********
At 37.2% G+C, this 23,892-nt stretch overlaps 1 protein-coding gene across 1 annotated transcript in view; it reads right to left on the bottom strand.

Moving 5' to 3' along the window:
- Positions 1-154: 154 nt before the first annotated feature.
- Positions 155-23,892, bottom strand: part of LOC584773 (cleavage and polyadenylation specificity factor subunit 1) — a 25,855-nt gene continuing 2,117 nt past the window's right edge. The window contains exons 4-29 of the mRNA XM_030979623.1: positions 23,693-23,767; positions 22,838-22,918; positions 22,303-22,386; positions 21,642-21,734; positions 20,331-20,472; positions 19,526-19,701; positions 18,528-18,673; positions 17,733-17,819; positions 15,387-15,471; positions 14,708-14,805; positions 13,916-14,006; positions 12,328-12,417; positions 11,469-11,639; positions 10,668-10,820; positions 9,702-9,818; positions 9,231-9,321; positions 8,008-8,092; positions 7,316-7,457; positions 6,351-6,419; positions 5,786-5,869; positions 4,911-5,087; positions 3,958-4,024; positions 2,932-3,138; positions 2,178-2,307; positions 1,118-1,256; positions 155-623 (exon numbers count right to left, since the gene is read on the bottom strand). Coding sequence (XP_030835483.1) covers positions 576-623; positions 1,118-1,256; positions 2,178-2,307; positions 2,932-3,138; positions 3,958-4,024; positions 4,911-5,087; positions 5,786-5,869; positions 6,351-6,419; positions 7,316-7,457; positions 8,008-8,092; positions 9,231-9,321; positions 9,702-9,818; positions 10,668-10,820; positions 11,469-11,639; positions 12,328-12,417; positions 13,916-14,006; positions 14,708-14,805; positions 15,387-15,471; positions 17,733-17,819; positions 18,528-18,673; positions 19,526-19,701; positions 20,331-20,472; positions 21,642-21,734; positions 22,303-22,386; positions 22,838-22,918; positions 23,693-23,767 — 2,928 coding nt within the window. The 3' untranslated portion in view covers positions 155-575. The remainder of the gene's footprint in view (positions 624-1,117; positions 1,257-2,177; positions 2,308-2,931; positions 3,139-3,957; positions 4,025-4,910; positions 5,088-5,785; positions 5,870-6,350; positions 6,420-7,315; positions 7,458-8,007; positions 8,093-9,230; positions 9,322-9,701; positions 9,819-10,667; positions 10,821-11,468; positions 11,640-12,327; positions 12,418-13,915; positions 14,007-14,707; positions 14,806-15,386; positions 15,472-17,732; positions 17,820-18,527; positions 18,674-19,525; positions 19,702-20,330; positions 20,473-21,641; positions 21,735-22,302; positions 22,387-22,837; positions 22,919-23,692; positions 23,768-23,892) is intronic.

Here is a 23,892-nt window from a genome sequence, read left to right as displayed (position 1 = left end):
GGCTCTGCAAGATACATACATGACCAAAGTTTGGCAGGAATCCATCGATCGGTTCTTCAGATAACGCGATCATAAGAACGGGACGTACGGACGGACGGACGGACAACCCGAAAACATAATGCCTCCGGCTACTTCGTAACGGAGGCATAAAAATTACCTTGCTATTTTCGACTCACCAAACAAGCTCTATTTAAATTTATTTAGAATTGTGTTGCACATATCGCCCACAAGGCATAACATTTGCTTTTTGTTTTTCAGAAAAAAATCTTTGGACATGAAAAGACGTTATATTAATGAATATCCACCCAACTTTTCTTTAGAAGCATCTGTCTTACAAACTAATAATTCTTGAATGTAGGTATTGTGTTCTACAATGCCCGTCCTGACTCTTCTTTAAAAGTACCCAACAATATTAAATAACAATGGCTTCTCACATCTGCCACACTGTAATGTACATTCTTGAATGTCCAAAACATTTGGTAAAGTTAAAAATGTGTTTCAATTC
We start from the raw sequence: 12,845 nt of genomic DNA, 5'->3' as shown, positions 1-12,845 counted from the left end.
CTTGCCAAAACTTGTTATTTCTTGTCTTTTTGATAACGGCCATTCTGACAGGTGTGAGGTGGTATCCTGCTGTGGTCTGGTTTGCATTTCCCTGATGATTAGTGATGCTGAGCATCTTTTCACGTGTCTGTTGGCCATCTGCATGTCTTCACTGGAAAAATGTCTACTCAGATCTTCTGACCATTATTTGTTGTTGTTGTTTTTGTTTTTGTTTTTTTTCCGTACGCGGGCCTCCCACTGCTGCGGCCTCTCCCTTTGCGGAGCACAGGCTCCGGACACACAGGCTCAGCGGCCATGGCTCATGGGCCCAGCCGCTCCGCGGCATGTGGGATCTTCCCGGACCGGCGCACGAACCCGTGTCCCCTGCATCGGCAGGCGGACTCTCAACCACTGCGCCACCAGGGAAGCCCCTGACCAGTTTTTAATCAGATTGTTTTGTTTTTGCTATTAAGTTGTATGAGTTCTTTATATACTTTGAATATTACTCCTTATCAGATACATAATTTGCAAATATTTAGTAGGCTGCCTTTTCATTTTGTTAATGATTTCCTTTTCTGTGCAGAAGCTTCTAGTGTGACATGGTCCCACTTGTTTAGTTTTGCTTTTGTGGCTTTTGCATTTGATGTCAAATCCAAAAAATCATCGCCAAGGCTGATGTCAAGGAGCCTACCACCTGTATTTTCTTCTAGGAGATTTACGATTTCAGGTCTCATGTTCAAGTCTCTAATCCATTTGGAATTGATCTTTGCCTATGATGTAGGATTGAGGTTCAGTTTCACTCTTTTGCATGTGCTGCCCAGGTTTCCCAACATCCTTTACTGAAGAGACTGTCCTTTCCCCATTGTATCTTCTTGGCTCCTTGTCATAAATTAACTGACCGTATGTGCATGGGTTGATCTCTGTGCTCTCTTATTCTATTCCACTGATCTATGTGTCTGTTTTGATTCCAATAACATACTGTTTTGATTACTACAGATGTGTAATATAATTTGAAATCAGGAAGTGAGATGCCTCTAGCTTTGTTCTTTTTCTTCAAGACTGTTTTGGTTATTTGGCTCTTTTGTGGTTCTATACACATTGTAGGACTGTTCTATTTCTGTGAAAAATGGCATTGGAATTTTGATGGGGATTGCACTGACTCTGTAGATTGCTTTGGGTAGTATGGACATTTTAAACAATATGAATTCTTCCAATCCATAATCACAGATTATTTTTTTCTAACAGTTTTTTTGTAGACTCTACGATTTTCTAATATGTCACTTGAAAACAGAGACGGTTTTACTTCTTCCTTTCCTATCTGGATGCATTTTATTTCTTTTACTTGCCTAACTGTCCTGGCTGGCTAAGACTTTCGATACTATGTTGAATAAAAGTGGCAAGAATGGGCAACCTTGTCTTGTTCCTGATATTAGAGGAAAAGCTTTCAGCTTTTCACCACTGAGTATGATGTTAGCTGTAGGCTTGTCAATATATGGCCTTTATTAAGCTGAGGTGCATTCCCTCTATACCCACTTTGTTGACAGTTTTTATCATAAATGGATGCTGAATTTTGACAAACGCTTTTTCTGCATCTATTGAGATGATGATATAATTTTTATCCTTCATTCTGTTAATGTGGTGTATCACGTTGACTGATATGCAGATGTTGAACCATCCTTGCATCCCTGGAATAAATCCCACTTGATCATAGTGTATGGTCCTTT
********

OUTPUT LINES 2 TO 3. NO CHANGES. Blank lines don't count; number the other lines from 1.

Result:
Moving 5' to 3' along the window:
- Positions 1-154: 154 nt before the first annotated feature.